Floridians continue to inundate Republican Gov. Rick Scott with input on whether he should sign or veto a controversial K-12 schools bill known as House Bill 7069.
And the overall message is no longer decisive as it was less than a week ago — now that school choice groups have stepped up to more aggressively defend and lobby for the legislation, which heavily benefits charter schools through additional funding and less regulation.
As of Wednesday evening, the amount of emails, letters, phone calls and petition signatures Scott’s office had received were roughly even, currently skewing slightly in favor of him signing the bill into law.
Altogether, Scott has gotten 11,800 messages in support, compared to 10,900 messages against — barely a 1.1-to-1 margin at this point, according to the information requested by the Herald/Times from the governor’s office.
Digital Access For Only $0.99
For the most comprehensive local coverage, subscribe today.
See the full breakdown below.
The figures — both in volume and in position — mark a drastic shift since last week, when the bill’s opponents carried a 3-to-1 advantage in their pleas to Scott.
The change is in large part because conservative advocacy groups and school choice organizations have coordinated letter-writing campaigns and phone banks asking Scott to sign HB 7069. The efforts came after an immediate groundswell of opposition the bill attracted from traditional public school advocates, including county school superintendents, almost all elected school boards, and parent groups and teachers unions.
But how genuine some of the wave of recent support for HB 7069 is has been called in to question.
At least a few Miami-Dade charter schools last week were offering incentives to parents and, reportedly, extra credit to students if they openly lobbied for the bill in ways that would buoy the perception of support. Critics have described those efforts as proof of “manufactured” and “paid” support.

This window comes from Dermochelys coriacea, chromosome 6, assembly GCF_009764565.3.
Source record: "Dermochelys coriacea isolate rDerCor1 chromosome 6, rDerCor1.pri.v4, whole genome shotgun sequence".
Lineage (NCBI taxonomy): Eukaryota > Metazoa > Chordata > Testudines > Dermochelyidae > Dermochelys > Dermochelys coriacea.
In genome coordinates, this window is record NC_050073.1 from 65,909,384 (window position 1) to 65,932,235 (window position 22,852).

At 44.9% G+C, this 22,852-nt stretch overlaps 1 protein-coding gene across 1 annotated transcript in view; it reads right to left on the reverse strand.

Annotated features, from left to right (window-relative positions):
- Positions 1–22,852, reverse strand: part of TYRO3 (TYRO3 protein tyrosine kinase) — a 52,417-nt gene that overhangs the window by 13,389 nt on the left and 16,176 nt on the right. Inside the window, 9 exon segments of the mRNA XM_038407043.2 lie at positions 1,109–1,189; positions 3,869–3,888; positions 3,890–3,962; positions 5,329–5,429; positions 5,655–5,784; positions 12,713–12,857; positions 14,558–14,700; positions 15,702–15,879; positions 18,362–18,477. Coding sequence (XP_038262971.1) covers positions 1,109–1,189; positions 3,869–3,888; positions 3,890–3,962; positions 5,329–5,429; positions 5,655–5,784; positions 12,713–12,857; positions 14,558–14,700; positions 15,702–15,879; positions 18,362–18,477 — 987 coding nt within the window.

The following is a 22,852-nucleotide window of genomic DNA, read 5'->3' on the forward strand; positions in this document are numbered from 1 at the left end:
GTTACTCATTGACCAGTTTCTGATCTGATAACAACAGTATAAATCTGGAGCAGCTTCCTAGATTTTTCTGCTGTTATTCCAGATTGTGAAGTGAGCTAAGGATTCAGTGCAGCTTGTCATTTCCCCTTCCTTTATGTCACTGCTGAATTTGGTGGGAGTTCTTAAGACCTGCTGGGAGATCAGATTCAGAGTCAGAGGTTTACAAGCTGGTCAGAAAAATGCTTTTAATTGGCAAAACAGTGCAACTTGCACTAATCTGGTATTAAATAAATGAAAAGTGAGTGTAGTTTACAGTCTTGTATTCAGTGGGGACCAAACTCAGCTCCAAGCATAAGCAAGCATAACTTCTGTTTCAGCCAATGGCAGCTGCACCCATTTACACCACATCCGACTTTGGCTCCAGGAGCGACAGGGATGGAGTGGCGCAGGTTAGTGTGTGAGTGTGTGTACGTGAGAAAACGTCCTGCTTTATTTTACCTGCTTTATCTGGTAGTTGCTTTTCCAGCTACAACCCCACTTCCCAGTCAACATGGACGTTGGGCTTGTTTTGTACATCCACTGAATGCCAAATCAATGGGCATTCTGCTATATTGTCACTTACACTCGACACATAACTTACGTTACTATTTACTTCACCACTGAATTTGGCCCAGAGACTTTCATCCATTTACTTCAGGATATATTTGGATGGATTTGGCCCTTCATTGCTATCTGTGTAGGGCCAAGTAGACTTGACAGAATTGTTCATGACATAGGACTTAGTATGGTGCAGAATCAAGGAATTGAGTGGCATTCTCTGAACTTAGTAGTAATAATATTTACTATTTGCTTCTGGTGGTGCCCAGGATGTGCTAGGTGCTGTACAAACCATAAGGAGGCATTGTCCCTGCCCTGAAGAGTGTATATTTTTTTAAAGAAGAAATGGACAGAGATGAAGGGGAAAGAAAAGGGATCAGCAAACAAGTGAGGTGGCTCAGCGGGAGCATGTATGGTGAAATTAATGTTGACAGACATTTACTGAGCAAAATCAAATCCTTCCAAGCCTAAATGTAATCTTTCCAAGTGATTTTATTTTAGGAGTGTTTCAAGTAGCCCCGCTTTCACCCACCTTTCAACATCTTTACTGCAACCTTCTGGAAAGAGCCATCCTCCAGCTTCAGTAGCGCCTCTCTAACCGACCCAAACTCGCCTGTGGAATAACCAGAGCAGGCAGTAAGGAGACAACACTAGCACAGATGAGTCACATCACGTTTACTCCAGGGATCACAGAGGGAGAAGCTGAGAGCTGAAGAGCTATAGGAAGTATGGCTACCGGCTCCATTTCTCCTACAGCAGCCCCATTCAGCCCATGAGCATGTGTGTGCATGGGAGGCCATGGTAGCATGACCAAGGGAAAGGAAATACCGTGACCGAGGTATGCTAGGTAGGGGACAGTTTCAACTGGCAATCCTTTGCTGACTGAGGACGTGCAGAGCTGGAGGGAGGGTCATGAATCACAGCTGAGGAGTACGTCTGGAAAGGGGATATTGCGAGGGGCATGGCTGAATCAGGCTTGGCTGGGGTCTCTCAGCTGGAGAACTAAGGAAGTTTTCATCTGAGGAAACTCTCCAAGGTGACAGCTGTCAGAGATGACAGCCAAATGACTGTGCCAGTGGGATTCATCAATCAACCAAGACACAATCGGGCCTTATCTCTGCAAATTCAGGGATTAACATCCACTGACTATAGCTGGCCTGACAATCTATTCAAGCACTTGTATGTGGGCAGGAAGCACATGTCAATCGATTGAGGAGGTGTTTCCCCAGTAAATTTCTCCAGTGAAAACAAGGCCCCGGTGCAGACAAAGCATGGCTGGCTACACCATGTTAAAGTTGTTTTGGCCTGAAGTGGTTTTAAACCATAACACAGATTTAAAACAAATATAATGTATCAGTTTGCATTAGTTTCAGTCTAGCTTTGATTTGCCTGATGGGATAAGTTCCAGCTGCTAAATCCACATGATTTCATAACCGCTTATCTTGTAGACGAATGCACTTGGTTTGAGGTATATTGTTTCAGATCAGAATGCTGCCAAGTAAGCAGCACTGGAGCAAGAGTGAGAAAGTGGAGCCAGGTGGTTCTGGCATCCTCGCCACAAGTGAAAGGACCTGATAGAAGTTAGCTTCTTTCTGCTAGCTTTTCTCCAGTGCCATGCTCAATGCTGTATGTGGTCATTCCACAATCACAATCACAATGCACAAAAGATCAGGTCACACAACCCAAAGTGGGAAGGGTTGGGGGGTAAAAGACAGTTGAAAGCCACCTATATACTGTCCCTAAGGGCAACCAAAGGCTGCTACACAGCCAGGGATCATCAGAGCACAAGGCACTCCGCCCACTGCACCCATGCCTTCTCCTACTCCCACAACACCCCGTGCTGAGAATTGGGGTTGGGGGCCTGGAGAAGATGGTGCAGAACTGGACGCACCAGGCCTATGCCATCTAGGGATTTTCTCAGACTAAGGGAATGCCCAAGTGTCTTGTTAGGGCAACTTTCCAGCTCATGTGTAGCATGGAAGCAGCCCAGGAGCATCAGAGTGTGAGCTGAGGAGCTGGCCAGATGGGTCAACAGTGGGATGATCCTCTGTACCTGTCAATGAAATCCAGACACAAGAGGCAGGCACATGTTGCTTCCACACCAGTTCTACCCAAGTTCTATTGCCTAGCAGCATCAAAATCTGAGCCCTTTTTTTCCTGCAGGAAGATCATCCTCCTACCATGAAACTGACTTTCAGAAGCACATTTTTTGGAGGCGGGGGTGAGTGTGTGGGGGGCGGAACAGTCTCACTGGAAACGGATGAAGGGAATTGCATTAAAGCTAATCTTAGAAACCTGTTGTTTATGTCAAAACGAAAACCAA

Students from Mater Academy Lakes — one of the schools that had offered parents five hours’ credit toward their volunteer hours — dropped off several boxes full of letters to Scott’s office on Monday, which likely contributed to the large spike in pro-HB 7069 letters this week.
Among feedback that mentioned HB 7069, Scott’s office told the Herald/Times it had received as of Wednesday evening:
▪ 6,176 emails in opposition, compared to 4,140 in support — a 1.5-to-1 margin against the bill and seeking a veto;
▪ 1,764 phone calls opposed, compared to 510 in support — a 3.5-to-1 margin against;
▪ 5,057 letters in favor, compared to 101 against — a 50-to-1 margin for the bill;
▪ and, 2,083 individual signatures on organized online petitions in support of the bill versus 1,573 signatures against — 1.3-to-1 margin in favor.
Among feedback that referenced more generally the “education bill” or “education budget,” the governor’s office said it received:
▪ 276 phone calls against the bill and/or budget, and 27 in support — an 10-to-1 margin opposed;
▪ 975 emails against and none in support;
▪ and six letters in favor versus three against — a 2-to-1 advantage in favor.
All of the pro-HB 7069 phone calls, emails, letters and individual petition signatures reported by Scott’s office total 22,691 so far — more than double what Scott had gotten less than a week ago.
Scott still hasn’t received the bill on his desk. Once he does, he’ll have 15 days to act.
Until then, expect the messaging blitz on Scott’s office to further intensify.